I’ve spent the last two blogs writing about Chanukah in preparation for Master Chorus Eastside’s upcoming December concerts. It’s been a good way for me to acquaint myself (and probably a fair portion of our audience as well) with the festival. But we have lots of familiar Christmas carols on the program too. And, like Chanukah, many of them revel in light; how fitting for festivals that occur at the darkest time of the year.
For instance, two of our carols, the Provençal Bring a Torch, Jeanette, Isabella, and Torches, an old Galician carol set to music by the modern English composer John Joubert, were sung to accompany Christmas torchlight processionals that made their way to the village crèche. I can imagine these fire-lit processionals, glowing with warmth and radiance, wending their way through the darkened town, singing these carols that call neighbors and friends to relive that night in Bethlehem long ago.
Other carols in our concert, such as Angels We Have Heard on High and We Three Kings of Orient Are, refer to “glory”: the glory of the angels, the glory of the star, the glory of Mary with her Child, all arrayed against the surrounding nighttime. “Glory” means honor, praise, admiration, but it also carries a sense of splendor, of transcendent beauty, of light that surpasses darkness. In fact, in Provence, Epiphany processional celebrations, illuminated by the rays of the setting sun, heralded the arrival on January 6 of magnificently costumed three kings in all their glory, with bright pennants, blazing torches, and a beautiful star suspended above the church altar. It was a glory of light as light faded from the day!
Perhaps our most touching number is a choral arrangement of the modern American classic, Have Yourself a Merry Little Christmas, unforgettably sung by Judy Garland in the movie Meet Me in St. Louis. Her family is about to move from their beloved St. Louis home to distant, cold New York City, and, in the midst of their sadness and loss, Judy Garland sings it to her little sister, Tootie, played by Margaret O’Brien. The lyrics skillfully suggest light threatened by darkness: “make the yuletide bright, next year all our troubles will be out of sight;” “happy golden days;” “hang a shining star upon the highest bough” (if the fates allow!)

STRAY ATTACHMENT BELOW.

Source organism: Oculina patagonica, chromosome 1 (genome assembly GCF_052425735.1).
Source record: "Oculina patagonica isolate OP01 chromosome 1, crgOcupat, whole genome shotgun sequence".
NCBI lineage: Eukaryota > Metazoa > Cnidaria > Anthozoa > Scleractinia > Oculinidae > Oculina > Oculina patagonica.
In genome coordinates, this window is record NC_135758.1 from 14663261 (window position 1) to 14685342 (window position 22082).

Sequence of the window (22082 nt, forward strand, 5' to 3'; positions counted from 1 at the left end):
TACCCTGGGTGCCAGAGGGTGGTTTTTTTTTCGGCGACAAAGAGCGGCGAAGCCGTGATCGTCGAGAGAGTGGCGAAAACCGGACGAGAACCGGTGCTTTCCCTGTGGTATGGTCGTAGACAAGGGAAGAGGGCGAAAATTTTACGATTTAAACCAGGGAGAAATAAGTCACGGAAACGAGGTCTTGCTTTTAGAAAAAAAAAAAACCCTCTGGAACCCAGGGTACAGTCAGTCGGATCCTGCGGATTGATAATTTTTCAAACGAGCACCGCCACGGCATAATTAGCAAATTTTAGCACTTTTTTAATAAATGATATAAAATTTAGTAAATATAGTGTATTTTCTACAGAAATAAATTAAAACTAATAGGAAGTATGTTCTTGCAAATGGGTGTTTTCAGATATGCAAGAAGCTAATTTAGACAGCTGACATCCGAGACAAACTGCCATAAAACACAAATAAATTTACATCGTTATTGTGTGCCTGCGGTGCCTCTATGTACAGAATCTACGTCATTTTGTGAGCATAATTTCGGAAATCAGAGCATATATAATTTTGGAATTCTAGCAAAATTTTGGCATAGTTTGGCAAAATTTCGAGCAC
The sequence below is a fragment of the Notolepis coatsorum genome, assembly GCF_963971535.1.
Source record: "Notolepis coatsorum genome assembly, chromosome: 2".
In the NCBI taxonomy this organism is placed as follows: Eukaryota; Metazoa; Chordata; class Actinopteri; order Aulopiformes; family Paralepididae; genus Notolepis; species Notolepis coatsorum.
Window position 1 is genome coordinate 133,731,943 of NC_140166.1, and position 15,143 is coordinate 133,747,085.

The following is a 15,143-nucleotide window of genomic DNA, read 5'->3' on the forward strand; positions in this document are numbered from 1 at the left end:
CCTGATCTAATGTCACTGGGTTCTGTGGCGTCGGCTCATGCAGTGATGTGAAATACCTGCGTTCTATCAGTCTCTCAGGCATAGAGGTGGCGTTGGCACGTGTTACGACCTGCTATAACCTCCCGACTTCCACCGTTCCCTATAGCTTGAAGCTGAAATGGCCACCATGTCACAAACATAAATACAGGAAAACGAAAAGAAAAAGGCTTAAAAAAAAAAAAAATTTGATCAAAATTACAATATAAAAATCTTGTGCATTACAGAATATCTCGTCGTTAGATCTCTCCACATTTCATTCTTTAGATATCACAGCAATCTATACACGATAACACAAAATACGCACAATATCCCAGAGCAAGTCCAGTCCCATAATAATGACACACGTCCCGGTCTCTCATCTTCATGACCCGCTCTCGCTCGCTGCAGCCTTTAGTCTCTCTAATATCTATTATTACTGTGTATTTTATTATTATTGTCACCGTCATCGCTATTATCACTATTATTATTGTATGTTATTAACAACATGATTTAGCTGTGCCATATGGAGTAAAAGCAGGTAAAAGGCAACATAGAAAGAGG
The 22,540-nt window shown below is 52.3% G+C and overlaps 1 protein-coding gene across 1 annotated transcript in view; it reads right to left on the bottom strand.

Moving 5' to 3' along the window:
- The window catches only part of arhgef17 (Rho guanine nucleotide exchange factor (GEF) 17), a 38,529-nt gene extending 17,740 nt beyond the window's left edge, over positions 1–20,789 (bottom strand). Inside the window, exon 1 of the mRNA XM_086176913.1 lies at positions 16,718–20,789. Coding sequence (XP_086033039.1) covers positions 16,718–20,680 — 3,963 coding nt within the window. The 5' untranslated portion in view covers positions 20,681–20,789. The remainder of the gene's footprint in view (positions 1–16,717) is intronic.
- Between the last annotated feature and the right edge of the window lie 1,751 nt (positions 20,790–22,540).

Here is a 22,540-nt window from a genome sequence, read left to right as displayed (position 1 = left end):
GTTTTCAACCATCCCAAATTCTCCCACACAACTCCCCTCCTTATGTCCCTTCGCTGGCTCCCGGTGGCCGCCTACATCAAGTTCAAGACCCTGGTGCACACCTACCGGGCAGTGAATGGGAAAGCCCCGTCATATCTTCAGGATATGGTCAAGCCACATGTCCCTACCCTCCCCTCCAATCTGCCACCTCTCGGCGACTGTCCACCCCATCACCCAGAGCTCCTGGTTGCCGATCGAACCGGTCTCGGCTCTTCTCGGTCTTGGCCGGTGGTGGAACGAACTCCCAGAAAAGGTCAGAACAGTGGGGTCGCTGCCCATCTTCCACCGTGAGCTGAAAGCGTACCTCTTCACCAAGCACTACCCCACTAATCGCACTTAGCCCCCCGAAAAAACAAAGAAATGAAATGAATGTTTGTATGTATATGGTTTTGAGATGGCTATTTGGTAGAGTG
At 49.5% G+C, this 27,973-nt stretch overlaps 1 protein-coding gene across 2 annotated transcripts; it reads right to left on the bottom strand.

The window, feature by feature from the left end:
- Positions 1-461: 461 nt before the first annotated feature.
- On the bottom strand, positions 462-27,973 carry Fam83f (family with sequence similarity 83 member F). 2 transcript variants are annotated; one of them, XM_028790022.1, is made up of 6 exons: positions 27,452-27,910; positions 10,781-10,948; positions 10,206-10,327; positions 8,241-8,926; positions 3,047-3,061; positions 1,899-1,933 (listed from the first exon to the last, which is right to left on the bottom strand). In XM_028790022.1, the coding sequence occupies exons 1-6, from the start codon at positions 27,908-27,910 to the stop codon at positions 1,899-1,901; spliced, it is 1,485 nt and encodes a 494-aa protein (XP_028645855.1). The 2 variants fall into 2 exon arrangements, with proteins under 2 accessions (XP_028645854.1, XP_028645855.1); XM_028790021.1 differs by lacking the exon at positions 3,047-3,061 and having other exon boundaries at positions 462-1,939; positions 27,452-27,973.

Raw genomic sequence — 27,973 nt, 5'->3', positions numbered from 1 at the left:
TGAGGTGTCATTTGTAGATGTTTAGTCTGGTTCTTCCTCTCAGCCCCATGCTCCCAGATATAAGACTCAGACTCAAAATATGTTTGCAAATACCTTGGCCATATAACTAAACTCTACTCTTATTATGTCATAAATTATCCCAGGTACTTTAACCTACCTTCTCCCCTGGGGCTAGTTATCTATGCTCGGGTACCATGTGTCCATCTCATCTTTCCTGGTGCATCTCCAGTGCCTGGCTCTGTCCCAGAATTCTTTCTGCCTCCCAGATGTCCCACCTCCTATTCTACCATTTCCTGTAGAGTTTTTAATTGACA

Notice, in this clip from the movie, how darkness and light play against one another: the dim bedroom, Judy’s scarf sparkling in the gloom, the subdued light from the house spilling obliquely across the snowy evening lawn, the brightly lit window of The Boy Next Door surrounded by blackness, the shadow that falls across the face of the two girls as he slowly pulls down his window shade.
Of course, a happy ending prevails, and the family remains in St. Louis. Light triumphs!
Christmas and Chanukah are seasons of light, resplendent in the midst of darkness. So in the spirit of both seasons, raise your voice in carols or Chanukah songs, attend concerts and services, savor traditional commemorations, and celebrate the light!
Dr. Linda Gingrich
Artistic director and conductor
Master Chorus Eastside